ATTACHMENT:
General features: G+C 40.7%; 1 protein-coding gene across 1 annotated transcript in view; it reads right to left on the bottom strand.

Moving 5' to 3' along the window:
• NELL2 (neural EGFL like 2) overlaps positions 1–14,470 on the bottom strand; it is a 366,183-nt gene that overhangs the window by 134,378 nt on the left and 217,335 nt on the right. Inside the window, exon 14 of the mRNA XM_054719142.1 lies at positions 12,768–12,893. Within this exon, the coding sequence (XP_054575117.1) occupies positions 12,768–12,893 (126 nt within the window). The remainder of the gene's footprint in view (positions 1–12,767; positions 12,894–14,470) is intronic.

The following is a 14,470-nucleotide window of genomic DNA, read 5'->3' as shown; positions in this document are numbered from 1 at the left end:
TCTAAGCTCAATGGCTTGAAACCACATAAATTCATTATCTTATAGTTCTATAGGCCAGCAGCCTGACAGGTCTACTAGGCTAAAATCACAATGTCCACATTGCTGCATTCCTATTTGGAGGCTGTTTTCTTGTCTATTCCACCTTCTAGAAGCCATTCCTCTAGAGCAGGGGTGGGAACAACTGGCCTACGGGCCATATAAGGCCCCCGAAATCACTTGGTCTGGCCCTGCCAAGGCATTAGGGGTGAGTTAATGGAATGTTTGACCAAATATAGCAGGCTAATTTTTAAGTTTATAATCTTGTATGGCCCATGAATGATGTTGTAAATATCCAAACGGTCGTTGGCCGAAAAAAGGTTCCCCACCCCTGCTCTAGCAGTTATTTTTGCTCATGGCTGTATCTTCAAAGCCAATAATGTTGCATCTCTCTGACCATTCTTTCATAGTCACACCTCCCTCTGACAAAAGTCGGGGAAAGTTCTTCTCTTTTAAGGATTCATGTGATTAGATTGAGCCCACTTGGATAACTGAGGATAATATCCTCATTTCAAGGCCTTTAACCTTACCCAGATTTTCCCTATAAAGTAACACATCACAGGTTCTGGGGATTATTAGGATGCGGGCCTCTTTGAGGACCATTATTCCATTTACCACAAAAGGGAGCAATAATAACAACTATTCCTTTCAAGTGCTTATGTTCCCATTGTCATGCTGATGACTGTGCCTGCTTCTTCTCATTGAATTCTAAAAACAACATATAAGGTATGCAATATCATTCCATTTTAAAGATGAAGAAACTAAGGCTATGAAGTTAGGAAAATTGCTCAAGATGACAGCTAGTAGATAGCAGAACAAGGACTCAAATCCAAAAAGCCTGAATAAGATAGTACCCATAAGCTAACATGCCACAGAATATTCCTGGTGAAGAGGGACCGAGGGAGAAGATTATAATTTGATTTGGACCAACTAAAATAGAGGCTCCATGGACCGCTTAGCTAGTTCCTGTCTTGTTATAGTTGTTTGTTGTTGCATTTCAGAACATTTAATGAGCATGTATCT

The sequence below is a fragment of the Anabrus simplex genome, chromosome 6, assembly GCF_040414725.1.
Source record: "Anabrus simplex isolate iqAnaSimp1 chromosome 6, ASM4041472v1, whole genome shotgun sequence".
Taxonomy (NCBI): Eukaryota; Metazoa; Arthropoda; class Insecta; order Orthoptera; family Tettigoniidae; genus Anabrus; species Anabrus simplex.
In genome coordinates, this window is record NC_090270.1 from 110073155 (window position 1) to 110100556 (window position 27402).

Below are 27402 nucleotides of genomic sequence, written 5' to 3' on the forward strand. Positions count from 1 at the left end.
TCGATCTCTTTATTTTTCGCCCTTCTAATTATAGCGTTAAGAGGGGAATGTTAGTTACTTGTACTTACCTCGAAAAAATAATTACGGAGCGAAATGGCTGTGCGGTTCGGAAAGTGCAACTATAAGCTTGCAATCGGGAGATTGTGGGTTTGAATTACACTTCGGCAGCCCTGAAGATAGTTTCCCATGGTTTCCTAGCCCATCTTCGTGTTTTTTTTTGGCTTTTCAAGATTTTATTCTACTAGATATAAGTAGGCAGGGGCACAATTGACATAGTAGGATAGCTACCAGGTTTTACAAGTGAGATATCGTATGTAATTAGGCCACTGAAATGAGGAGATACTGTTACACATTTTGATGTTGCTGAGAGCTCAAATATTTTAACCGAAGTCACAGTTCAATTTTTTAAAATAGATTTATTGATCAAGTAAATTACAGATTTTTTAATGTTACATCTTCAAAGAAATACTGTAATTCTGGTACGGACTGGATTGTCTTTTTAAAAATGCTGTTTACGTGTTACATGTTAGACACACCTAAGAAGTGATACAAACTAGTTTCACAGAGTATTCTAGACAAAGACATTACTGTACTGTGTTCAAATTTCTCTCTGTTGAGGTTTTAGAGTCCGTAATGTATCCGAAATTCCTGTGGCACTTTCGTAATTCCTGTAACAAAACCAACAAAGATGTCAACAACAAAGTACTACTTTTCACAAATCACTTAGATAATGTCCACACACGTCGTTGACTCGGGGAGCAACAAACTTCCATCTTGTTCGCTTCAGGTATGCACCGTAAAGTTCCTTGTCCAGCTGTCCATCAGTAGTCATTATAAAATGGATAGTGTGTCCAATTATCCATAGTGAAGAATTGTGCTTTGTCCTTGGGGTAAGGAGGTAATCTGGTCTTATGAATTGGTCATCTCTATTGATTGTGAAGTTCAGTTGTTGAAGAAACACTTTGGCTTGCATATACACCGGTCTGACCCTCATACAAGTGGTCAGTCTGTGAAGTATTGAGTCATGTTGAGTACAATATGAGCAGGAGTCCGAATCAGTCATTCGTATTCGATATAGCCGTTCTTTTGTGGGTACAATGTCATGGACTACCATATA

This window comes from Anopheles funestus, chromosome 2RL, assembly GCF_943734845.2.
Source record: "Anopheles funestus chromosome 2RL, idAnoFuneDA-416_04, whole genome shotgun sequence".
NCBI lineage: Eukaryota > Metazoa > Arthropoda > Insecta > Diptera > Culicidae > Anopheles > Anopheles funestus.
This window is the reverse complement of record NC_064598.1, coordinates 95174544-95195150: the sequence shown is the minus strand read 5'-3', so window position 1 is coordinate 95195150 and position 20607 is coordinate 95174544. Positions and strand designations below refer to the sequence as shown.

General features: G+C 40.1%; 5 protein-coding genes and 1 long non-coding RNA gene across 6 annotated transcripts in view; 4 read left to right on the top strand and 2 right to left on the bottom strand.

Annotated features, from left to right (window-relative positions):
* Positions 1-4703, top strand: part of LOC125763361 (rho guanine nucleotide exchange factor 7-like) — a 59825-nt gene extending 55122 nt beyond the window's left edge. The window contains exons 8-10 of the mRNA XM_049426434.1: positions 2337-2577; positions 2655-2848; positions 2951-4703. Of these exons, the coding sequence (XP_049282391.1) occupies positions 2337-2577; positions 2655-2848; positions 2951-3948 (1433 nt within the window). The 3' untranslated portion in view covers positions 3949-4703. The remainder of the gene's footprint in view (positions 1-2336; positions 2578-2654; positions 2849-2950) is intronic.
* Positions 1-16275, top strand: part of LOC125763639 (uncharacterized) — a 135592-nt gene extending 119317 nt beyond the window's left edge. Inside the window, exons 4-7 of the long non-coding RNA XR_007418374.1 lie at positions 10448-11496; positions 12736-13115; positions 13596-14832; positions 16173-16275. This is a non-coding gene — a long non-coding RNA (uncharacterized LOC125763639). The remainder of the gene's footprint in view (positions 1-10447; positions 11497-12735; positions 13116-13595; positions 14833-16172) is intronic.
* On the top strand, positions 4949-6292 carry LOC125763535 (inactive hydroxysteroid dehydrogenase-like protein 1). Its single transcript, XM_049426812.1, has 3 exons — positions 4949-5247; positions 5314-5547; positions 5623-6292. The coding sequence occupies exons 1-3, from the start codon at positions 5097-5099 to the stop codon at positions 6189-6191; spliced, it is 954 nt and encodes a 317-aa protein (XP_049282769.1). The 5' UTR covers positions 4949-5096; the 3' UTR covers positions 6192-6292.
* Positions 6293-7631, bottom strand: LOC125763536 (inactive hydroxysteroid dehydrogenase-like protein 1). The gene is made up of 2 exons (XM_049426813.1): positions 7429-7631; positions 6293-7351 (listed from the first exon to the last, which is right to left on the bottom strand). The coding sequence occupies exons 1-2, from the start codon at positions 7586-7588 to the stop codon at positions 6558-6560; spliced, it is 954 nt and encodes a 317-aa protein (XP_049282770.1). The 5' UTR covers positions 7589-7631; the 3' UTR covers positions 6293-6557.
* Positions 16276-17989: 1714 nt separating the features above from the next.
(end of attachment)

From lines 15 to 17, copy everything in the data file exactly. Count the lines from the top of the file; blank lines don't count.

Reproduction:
This window is the reverse complement of record NC_064598.1, coordinates 95174544-95195150: the sequence shown is the minus strand read 5'-3', so window position 1 is coordinate 95195150 and position 20607 is coordinate 95174544. Positions and strand designations below refer to the sequence as shown.

General features: G+C 40.1%; 5 protein-coding genes and 1 long non-coding RNA gene across 6 annotated transcripts in view; 4 read left to right on the top strand and 2 right to left on the bottom strand.

Annotated features, from left to right (window-relative positions):